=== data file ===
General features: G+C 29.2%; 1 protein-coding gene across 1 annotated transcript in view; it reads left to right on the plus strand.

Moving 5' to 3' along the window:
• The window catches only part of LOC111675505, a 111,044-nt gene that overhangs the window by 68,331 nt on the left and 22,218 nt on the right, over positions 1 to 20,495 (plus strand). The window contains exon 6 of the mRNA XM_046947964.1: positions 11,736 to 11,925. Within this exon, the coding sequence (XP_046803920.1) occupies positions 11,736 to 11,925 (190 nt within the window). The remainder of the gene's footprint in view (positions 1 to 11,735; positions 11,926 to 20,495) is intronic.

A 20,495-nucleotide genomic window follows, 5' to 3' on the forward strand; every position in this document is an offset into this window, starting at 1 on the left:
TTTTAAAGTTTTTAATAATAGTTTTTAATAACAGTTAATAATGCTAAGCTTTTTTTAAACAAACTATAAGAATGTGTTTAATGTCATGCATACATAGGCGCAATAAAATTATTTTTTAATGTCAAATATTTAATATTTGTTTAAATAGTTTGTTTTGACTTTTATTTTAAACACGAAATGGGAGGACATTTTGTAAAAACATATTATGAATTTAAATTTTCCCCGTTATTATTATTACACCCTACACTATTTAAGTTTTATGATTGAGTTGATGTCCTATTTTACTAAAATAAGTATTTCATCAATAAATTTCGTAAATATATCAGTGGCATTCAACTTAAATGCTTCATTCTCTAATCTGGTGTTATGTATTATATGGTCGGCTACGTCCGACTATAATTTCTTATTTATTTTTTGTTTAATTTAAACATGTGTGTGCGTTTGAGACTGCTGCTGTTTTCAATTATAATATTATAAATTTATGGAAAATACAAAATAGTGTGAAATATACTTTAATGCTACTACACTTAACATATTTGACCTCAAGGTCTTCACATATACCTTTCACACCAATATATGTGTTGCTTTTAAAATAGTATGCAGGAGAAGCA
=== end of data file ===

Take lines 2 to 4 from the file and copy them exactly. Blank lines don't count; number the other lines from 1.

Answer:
Moving 5' to 3' along the window:
• The window catches only part of LOC111675505, a 111,044-nt gene that overhangs the window by 68,331 nt on the left and 22,218 nt on the right, over positions 1 to 20,495 (plus strand). The window contains exon 6 of the mRNA XM_046947964.1: positions 11,736 to 11,925. Within this exon, the coding sequence (XP_046803920.1) occupies positions 11,736 to 11,925 (190 nt within the window). The remainder of the gene's footprint in view (positions 1 to 11,735; positions 11,926 to 20,495) is intronic.

A 20,495-nucleotide genomic window follows, 5' to 3' on the forward strand; every position in this document is an offset into this window, starting at 1 on the left: